Reading and AWP and I have an owie

I did get some reading done while sick, just as I predicted. Probably because I was sick for-freaking-ever, which does give you some down time.

16. The Devil and Sherlock Holmes– David Grann
Awesome book. I loved some of the essays more than others, but that’s to be expected. I mean, I’m going to love the Sherlock Holmes essay more than the baseball one—that’s a given. Well worth reading. I’ve even bought a second copy since I got my own. Birthday present for Greg’s best friend, who is a journalist.

17. A Three Dog Life– Abigail Thomas
Read this on the plane on the way to Denver for the AWP conference. Nearly finished it on the flight, because it’s very brief and airy. That’s actually a bit of a complaint. I was about halfway in when I got the feeling I’d read this book before. I don’t normally do that.

I’m not making much sense, and I’m not even taking the Vicodin I got for my cracked rib. [News flash: I have a cracked rib from coughing while sick. I’m the luckiest girl in the world, don’t you know?]

18. After the Workshop– John McNally
Here’s what I said on

My favorite part is where the drunk publicist is talking about how NPR sells books and raises her fist. NPR Power. It’s a funny book, but probably only writers will think so.

I wonder what people from the Iowa progr…more “If a woman had written this, it would have had a pink cover with a martini glass or a shoe. It was enjoyable, and that’s not a slam, but seeing as how the author is from the supposedly best MFA program in the country, I expected it to be a bit more…unexpected.

My favorite part is where the drunk publicist is talking about how NPR sells books and raises her fist. NPR Power. It’s a funny book, but maybe only writers will think so.

I wonder what people from the Iowa program will think.” I stand by this. Enjoyable, but not as good as it could have been. The Writing Class by Jincy Willett has a lot more bite and better sentences.

19. Simplify– Tod Goldberg
Loved these stories. They’re odd and fun and well-written and all the stuff you look for, with a little bit of crazy thrown in. I went to a panel at AWP that Goldberg was a part of, and he was really funny. As funny goes a long way with me, I bought his book and got him to sign it later.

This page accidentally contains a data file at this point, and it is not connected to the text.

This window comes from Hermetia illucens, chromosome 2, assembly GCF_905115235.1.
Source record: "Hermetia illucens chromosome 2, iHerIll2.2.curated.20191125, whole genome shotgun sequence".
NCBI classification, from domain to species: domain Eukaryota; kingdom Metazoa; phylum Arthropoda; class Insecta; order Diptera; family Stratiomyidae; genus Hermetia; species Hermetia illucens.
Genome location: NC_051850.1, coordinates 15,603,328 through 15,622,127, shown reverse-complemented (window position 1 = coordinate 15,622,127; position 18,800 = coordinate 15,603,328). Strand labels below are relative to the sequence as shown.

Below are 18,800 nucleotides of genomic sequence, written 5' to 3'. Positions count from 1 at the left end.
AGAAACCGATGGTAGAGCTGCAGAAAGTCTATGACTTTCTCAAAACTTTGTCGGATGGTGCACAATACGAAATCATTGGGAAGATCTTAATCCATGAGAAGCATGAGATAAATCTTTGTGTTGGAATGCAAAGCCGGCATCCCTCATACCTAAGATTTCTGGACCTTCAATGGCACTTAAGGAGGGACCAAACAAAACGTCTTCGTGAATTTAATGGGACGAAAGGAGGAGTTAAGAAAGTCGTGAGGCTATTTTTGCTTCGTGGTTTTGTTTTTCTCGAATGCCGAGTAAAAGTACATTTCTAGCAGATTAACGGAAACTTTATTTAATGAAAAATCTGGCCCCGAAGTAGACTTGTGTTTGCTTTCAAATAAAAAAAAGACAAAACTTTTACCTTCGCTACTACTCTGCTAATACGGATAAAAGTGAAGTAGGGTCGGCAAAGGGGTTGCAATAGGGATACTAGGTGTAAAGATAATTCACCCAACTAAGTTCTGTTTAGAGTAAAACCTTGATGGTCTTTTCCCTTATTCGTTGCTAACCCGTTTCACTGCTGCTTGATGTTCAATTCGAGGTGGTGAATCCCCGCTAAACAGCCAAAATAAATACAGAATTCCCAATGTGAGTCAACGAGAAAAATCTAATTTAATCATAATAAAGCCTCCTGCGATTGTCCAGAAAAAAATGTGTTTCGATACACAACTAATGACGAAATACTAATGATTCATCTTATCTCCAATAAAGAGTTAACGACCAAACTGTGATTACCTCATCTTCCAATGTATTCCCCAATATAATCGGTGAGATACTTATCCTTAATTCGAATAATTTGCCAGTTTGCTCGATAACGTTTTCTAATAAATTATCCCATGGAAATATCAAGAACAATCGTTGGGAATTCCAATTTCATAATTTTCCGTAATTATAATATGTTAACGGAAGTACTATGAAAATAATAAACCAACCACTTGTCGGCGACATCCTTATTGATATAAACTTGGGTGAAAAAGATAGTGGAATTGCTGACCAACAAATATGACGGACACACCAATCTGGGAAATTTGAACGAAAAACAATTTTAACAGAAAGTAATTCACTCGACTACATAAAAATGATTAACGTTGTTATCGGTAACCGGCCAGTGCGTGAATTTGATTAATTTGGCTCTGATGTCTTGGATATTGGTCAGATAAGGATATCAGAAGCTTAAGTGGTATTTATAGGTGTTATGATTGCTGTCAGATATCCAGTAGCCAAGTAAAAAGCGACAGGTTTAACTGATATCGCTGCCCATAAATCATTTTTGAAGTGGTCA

The panel itself is worth a full post, but who has time for that? It was basically a bunch of dude-writers who wrote what they wanted and happened to be MFA-ed and on faculties at degree-granting institutions. They did a great job of inspiring me (and I’m betting about 150 other people in the room) to write whatever sick ideas of literature pop into my head. The panel was fun and lively and encouraging, and probably the best panel I’ve been to in a long time. [No offense to the other panels at AWP I went to. Yours was good, too. If it wasn’t, that was me walking out. Yes, the one with the cough drops.] AWP, take note. That panel was well-attended at 9 a.m., because it was different and useful and not completely esoteric and lame. There was a guy who wrote zombie books up there! At AWP. I don’t read zombie books, but I support your right to read them and his right to write them and make them good.

My only complaint with the panel: No women. And when one of them got too near the idea of WOMEN’S GENRE writing as something to be taken seriously, a shudder went through the entire panel and the audience giggled with derision. By taking genre writing seriously, we meant DUDE GENRE, OF COURSE.

Ugh. There is plenty to make fun of in the pink-cover section of the bookstore, but how is that different than in the sci-fi section? Or the mystery section? Bad books get written. They get published. And they get read—in ALL genres. I’m still sort of angry that this panel, which was trying to make a point about writing the books you want to write, took the time out to draw a line where there shouldn’t be one. In one single moment, they disproved their own thesis. That writing can’t be taken seriously, it’s FILL IN THE BLANK.

I still bought Goldberg’s book. I’d had my eye on it for a while, and it is great. Period.

But I’m not sure that anyone on that panel should be sneering at someone else’s choice in topics. The advice to write what you want to write should apply to everyone.

By Published On: April 22, 2010Categories: Life, Reading, Writing